The move was applauded and the country heralded as a strong emerging market with many major international companies setting up offices in what they call the up-and-coming business capital of Latin America. Colombia has already seen an influx of $622.5 million — the largest inflow into an emerging market-economy this year.

A group of leading Colombian businessmen including heads of major banks, architects and several members of the financial sector openly expressed their support of the re-elected president in a letter stating, “Your government is responsible for unprecedented economic results, including a rise in employment, a rise in foreign investment and excellent international relations.”

But behind the veneer of a quickly modernizing country, a hidden world of gross human rights violations continues to exist with at least 4,000 alleged political prisoners – though some estimates are as high as 9,500 — currently incarcerated in prisons across Colombia, with little to no media attention at the local or international levels.

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Hobby Lobby ruling inspired 100 more cases in less than a week

The Supreme Court said it is "highly unlikely" that more corporations will go after religious freedom claims, but already groups taking up suits and looking to get out of a pending LGBT discrimination order.
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Sister Caroline (L) attends a rally with other supporters of religious freedom to praise the Supreme Court's decision in the Hobby Lobby, contraception coverage requirement case on June 30, 2014 in Chicago, Illinois. Oklahoma-based Hobby Lobby, which operates a chain of arts-and-craft stores, challenged the provision and the high court ruled 5-4 that requiring family-owned corporations to pay for insurance coverage for contraception under the Affordable Care Act violated a federal law protecting religious freedom. (Scott Olson/Getty Images)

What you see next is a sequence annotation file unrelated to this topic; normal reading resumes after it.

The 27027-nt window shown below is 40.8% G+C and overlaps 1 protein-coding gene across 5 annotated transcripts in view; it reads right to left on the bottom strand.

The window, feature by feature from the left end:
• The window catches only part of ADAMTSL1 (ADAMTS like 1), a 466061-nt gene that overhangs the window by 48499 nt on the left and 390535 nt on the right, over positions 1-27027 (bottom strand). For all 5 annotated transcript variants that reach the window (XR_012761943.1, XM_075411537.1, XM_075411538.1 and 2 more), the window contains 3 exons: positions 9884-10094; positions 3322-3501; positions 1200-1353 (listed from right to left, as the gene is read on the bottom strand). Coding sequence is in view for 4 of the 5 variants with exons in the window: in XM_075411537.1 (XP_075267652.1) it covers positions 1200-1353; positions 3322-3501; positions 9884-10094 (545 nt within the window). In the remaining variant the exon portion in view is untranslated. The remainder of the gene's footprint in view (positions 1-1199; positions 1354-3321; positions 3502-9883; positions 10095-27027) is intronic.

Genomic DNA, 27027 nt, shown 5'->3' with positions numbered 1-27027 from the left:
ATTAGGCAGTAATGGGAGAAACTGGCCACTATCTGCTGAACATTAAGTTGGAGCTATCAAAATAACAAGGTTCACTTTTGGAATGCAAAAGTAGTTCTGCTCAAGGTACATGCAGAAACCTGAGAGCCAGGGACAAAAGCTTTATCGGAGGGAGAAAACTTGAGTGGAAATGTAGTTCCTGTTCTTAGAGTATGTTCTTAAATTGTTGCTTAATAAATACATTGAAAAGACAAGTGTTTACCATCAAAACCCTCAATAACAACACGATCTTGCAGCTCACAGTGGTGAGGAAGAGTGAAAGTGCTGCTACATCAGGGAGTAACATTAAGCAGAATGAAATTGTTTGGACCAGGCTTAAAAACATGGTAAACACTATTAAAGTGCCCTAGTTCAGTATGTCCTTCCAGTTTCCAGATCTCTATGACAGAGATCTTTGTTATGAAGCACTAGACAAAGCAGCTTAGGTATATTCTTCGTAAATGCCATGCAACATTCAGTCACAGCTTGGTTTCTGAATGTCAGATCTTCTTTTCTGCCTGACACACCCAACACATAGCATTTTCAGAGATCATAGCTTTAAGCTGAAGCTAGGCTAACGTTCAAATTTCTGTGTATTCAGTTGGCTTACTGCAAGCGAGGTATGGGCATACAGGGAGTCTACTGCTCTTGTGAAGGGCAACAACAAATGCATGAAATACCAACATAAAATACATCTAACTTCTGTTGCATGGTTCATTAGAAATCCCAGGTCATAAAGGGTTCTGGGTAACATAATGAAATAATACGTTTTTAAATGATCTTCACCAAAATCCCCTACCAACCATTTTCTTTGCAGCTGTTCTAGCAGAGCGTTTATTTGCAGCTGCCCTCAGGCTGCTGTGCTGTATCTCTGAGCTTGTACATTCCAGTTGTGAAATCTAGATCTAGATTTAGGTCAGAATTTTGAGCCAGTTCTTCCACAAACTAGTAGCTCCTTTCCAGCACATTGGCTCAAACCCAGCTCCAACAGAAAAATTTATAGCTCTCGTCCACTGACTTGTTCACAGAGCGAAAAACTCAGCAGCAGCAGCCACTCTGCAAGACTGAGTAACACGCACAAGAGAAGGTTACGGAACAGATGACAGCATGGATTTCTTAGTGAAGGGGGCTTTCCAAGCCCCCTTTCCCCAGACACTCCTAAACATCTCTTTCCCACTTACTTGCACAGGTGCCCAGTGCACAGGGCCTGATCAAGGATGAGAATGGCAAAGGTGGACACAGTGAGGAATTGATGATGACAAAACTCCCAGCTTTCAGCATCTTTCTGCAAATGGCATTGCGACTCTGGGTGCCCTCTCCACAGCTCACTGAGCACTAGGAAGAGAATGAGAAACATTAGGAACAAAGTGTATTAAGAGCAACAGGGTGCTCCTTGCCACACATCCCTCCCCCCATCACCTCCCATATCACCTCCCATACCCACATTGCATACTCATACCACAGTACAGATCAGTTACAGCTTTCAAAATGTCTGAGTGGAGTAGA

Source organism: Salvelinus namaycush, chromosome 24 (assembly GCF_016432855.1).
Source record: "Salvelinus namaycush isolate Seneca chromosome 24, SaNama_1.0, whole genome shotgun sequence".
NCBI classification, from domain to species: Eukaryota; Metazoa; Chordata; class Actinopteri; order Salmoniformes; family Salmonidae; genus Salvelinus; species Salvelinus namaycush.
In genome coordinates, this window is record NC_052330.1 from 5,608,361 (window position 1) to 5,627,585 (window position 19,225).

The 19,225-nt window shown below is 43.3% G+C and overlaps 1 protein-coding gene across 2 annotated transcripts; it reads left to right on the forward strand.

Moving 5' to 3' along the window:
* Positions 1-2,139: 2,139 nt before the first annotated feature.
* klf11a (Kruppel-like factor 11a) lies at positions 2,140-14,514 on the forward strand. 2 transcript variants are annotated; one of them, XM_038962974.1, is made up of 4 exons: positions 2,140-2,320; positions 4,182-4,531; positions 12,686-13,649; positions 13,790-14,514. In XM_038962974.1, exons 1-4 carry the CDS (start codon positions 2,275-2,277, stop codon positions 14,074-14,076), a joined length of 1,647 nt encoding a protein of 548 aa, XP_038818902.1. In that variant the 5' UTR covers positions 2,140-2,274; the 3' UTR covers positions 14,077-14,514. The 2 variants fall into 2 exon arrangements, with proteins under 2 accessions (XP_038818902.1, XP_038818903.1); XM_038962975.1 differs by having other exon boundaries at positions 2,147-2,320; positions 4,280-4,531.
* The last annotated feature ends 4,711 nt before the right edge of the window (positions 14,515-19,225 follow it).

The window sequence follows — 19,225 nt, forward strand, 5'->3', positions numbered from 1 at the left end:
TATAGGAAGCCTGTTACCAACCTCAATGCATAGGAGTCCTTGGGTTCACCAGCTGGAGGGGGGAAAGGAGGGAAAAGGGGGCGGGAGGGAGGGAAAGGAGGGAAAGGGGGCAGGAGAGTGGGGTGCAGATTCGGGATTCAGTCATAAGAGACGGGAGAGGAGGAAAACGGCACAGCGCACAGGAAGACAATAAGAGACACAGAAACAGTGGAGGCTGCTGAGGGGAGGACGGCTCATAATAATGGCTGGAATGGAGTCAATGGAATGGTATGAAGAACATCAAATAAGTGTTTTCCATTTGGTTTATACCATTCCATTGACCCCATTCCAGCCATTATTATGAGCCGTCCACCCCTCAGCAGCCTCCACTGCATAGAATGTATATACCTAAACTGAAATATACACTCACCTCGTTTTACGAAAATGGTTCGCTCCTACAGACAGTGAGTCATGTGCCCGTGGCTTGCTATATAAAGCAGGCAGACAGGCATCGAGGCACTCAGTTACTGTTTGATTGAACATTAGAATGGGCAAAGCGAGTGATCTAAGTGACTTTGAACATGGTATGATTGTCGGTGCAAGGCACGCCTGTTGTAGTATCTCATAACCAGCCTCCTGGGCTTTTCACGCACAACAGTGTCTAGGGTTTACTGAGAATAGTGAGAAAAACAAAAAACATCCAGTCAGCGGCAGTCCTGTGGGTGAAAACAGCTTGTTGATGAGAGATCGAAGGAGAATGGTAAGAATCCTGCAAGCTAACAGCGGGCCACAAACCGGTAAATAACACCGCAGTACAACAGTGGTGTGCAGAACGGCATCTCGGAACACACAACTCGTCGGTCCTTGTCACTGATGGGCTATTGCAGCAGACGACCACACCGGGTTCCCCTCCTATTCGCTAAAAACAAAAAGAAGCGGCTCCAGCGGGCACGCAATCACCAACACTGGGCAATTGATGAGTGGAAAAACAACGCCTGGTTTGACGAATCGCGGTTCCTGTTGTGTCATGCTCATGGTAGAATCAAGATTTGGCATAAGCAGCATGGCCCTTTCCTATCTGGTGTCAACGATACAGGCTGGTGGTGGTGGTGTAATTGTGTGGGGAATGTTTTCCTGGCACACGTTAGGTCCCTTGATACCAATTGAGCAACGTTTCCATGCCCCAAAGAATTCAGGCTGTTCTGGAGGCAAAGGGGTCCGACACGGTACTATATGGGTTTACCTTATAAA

It’s been just days since the Supreme Court granted religious exemption to Hobby Lobby and other closely held corporations, ruling that the insurance they provide their employees does not have to cover contraception, as stipulated by the Affordable Care Act (ACA), and already Justice Ruth Bader Ginsburg’s prophetic dissent is manifest.

Following a blistering and sometimes-sarcastic 35 pages of opposition, Ginsburg, perhaps now somewhat famously, concluded: “The Court, I fear, has ventured into a minefield.”

Indeed, it seems as though it has.

While President Obama vowed to restore the lost coverage to women, a host of other religious groups and institutions have decided not to wait around and see what kinds of new regulations might come into play.

According to the Becket Fund, the religious law firm that represented Hobby Lobby, there are already 49 pending federal cases in which for-profit companies have claimed “religious objections to the ACA and another 51 that involve nonprofit organizations.”

Additionally, the Supreme Court has ordered three appeals courts to reevaluate challenges made by companies that also objected to the contraception stipulation, but which objected to all contraceptive methods and not just the four addressed in the Hobby Lobby case.